Beijing: China has banned its two-million
strong military from using social networking and matchmaking
websites "to prevent the leak of sensitive information".
Chinese soldiers have also been barred from
using the Internet outside the army without permission.
The soldiers have been banned from using the
Internet to make friends, as authorities seek to prevent
sensitive information being revealed, the People`s
Liberation Army (PLA) Daily reported.
The new rules also ban them from watching or
listening to political programmes from overseas media.
A joint notice issued by the General Staff
Headquarters and the General Political Department of the PLA
said that the entire army and the People`s Armed Police should
tighten administration over the practice of soldiers making
The measures are aimed at preventing violations of law
and to protect military information from being leaked, it
According to it, four types of websites have become
popular among soldiers which included social networking,
matchmaking, blogs and WAP websites for mobile phones in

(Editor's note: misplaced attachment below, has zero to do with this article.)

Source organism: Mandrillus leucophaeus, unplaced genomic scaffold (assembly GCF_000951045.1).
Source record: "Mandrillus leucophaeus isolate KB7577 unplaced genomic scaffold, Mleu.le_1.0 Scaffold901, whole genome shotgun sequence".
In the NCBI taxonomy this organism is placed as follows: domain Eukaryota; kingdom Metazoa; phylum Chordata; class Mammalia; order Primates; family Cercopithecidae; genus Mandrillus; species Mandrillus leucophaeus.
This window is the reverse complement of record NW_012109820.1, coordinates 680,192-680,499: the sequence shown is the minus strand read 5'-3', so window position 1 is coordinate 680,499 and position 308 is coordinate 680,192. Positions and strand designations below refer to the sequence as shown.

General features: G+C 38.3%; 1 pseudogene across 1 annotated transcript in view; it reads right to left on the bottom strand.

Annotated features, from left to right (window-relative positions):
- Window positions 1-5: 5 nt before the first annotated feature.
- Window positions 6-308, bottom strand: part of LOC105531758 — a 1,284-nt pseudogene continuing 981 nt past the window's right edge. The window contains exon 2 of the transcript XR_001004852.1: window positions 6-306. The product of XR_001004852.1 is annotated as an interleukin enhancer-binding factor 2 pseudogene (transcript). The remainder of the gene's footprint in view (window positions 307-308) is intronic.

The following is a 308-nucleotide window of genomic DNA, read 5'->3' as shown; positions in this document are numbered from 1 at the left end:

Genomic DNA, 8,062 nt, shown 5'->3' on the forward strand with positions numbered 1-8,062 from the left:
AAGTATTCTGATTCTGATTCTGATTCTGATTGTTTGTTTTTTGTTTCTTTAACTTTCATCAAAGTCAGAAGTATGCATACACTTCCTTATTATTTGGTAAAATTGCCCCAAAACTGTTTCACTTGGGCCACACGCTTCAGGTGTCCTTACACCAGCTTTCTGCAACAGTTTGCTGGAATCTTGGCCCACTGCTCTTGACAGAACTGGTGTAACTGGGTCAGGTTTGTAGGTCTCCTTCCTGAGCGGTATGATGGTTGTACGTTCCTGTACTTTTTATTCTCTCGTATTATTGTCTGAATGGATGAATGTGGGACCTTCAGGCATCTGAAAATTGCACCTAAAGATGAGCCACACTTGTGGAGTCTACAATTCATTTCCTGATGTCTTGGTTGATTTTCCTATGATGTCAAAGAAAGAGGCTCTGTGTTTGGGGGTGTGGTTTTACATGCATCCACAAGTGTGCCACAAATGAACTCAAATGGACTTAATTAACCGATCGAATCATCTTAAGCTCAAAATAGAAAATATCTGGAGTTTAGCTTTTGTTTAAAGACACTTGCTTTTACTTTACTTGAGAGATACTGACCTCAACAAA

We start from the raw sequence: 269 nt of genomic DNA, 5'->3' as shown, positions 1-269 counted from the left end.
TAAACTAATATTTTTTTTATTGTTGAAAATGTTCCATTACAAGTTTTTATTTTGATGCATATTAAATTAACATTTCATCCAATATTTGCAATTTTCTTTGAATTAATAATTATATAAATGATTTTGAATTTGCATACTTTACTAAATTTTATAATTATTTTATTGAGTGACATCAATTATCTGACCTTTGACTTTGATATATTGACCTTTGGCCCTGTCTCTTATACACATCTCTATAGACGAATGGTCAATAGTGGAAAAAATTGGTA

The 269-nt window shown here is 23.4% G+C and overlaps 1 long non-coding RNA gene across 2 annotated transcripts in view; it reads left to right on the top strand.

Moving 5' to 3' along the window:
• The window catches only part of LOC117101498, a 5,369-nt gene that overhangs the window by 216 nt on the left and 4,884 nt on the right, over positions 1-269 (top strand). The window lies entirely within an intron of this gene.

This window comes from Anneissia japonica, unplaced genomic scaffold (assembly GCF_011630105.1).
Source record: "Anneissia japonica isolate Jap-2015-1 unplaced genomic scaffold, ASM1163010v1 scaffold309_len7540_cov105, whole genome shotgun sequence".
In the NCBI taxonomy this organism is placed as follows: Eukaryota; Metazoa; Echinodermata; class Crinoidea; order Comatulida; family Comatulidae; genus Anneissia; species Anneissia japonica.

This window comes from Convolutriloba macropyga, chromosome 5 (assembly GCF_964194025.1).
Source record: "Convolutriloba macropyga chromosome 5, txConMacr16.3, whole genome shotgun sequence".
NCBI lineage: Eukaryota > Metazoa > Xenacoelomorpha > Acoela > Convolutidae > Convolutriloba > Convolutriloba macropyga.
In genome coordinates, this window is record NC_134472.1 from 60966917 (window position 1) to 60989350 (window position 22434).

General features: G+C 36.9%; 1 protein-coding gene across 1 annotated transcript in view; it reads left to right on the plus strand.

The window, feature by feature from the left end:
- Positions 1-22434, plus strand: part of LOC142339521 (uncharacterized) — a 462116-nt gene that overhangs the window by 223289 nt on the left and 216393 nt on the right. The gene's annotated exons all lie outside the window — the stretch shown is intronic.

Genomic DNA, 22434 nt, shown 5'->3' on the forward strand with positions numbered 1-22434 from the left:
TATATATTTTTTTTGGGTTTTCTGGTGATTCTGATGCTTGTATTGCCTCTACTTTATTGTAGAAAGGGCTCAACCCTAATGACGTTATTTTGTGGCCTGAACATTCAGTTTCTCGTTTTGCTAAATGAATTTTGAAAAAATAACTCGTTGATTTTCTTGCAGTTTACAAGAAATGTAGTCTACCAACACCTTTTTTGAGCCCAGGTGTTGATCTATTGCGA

Since social networking and matchmaking websites
usually require users to submit personal information such as
occupation, address and contact details, soldiers risk
revealing the locations of military camps and their contacts
when logging in and communicating with people online, it said.
There have also been cases of soldiers who have
revealed military secrets by uploading personal photos online
either in uniform or during military training, which could be
used by "enemy agents" to gain military intelligence, the
For soldiers who are about to retire from the army,
posting resumes online for job-hunting purposes is also
dangerous as they may contain military intelligence, it said.
According to the Regulations on Routine Service of
the PLA, soldiers are not allowed to use mass media for
matchmaking or making friends.
Though China banned overseas online social
networking sites like, Facebook and Twitter, the country`s
over 470 million Internet users have developed the Chinese
versions of such networks like qq.com which have tens and
millions of subscribers.
"It`s a prevalently accepted regulation around the
world to limit the use of the Internet by soldiers as the
Internet security situation worsens," He Tongqing, a lawyer in
Beijing, told the paper.
"Once you expose your military identity, online
spies will make you a target for obtaining military
information through various and advanced technology," He said.
The joint instruction called for soldiers to improve
their consciousness of defence and self-discipline, and said
stern action would be taken to punish those who have revealed
military secrets through the Internet, it said.